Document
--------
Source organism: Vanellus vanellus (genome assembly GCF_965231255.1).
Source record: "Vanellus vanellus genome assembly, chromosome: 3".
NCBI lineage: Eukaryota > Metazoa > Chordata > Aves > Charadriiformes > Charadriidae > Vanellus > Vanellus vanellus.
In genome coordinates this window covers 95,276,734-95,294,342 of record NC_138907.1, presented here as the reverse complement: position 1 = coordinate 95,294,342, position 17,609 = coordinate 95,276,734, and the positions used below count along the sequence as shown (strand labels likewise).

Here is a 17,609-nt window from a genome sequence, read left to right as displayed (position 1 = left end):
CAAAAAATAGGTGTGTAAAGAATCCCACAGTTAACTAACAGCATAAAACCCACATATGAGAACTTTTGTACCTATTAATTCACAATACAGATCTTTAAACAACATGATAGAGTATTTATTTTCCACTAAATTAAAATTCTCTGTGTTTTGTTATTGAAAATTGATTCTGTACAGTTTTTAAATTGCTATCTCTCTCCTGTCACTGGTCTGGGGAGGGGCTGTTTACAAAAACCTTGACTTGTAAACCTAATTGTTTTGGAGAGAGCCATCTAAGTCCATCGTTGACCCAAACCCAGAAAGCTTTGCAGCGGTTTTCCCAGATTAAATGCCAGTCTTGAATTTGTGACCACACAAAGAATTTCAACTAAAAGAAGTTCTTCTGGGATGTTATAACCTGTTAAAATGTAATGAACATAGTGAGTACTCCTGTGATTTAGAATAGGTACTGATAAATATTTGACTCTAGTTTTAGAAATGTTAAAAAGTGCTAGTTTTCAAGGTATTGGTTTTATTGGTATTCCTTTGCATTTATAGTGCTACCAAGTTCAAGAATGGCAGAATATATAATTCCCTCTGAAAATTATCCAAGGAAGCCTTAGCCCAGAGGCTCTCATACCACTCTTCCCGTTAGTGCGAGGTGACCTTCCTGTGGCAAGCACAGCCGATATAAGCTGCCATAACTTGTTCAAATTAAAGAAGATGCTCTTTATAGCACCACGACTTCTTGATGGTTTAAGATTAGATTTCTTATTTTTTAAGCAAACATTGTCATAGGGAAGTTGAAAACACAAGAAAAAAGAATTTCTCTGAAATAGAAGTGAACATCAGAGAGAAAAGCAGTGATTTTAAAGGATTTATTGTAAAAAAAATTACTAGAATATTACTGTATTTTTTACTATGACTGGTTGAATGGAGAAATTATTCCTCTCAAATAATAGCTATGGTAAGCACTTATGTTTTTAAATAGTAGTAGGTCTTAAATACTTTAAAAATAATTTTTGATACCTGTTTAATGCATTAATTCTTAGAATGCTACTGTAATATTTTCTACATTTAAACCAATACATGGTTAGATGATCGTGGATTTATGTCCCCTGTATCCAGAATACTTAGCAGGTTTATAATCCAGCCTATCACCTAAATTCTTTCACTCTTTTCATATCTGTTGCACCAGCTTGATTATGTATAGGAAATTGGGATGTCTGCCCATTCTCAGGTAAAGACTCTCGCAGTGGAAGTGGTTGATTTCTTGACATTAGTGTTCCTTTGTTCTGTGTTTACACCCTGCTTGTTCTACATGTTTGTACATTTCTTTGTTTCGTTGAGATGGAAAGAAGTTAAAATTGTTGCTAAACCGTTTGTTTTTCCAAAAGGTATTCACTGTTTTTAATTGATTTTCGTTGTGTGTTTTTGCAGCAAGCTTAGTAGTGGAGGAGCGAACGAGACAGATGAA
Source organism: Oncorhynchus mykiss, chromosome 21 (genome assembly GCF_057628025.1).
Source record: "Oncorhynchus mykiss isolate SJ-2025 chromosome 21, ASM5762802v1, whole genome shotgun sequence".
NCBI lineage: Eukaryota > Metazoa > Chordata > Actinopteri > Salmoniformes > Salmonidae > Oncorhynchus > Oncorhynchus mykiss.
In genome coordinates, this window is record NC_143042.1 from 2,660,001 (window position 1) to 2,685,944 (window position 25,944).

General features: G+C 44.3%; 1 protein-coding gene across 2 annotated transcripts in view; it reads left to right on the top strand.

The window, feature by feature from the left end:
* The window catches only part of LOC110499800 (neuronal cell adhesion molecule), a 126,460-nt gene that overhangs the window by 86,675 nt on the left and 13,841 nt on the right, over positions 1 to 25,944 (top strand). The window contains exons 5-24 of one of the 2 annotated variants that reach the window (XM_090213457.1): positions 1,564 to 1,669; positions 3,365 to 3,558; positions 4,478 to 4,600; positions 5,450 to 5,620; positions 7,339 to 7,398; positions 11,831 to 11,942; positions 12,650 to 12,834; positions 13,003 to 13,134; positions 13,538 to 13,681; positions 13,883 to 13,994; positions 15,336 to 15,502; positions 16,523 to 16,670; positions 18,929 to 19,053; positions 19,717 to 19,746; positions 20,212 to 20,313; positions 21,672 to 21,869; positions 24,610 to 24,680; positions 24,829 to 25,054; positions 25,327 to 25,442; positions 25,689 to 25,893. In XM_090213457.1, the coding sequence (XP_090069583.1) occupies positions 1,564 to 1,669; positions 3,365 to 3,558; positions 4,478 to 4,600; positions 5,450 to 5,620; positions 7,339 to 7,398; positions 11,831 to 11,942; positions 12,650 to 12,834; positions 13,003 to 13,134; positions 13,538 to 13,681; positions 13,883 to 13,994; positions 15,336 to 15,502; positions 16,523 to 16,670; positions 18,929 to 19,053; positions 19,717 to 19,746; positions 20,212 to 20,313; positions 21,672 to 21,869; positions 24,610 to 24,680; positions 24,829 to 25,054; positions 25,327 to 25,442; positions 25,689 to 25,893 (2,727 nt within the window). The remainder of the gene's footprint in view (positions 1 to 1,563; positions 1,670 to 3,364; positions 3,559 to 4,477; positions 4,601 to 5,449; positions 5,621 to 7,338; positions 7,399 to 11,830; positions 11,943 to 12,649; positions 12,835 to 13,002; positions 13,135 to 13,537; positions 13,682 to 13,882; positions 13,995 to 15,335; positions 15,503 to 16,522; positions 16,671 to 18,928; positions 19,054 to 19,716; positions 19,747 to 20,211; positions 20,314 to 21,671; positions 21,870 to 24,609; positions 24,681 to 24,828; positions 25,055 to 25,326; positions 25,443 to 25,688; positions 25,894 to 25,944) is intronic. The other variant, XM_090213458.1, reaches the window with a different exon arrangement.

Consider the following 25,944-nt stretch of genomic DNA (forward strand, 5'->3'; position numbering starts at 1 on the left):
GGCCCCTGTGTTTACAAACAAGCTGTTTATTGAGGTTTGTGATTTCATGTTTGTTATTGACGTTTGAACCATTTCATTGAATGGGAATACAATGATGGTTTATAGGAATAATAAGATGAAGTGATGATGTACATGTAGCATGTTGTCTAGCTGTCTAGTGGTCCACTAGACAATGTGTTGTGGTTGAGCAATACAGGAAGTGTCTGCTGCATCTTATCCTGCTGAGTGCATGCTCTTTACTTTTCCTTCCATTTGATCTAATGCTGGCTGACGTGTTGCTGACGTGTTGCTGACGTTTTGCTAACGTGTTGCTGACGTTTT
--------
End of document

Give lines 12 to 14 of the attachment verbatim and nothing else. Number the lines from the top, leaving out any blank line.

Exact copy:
The window, feature by feature from the left end:
* The window catches only part of LOC110499800 (neuronal cell adhesion molecule), a 126,460-nt gene that overhangs the window by 86,675 nt on the left and 13,841 nt on the right, over positions 1 to 25,944 (top strand). The window contains exons 5-24 of one of the 2 annotated variants that reach the window (XM_090213457.1): positions 1,564 to 1,669; positions 3,365 to 3,558; positions 4,478 to 4,600; positions 5,450 to 5,620; positions 7,339 to 7,398; positions 11,831 to 11,942; positions 12,650 to 12,834; positions 13,003 to 13,134; positions 13,538 to 13,681; positions 13,883 to 13,994; positions 15,336 to 15,502; positions 16,523 to 16,670; positions 18,929 to 19,053; positions 19,717 to 19,746; positions 20,212 to 20,313; positions 21,672 to 21,869; positions 24,610 to 24,680; positions 24,829 to 25,054; positions 25,327 to 25,442; positions 25,689 to 25,893. In XM_090213457.1, the coding sequence (XP_090069583.1) occupies positions 1,564 to 1,669; positions 3,365 to 3,558; positions 4,478 to 4,600; positions 5,450 to 5,620; positions 7,339 to 7,398; positions 11,831 to 11,942; positions 12,650 to 12,834; positions 13,003 to 13,134; positions 13,538 to 13,681; positions 13,883 to 13,994; positions 15,336 to 15,502; positions 16,523 to 16,670; positions 18,929 to 19,053; positions 19,717 to 19,746; positions 20,212 to 20,313; positions 21,672 to 21,869; positions 24,610 to 24,680; positions 24,829 to 25,054; positions 25,327 to 25,442; positions 25,689 to 25,893 (2,727 nt within the window). The remainder of the gene's footprint in view (positions 1 to 1,563; positions 1,670 to 3,364; positions 3,559 to 4,477; positions 4,601 to 5,449; positions 5,621 to 7,338; positions 7,399 to 11,830; positions 11,943 to 12,649; positions 12,835 to 13,002; positions 13,135 to 13,537; positions 13,682 to 13,882; positions 13,995 to 15,335; positions 15,503 to 16,522; positions 16,671 to 18,928; positions 19,054 to 19,716; positions 19,747 to 20,211; positions 20,314 to 21,671; positions 21,870 to 24,609; positions 24,681 to 24,828; positions 25,055 to 25,326; positions 25,443 to 25,688; positions 25,894 to 25,944) is intronic. The other variant, XM_090213458.1, reaches the window with a different exon arrangement.

Consider the following 25,944-nt stretch of genomic DNA (forward strand, 5'->3'; position numbering starts at 1 on the left):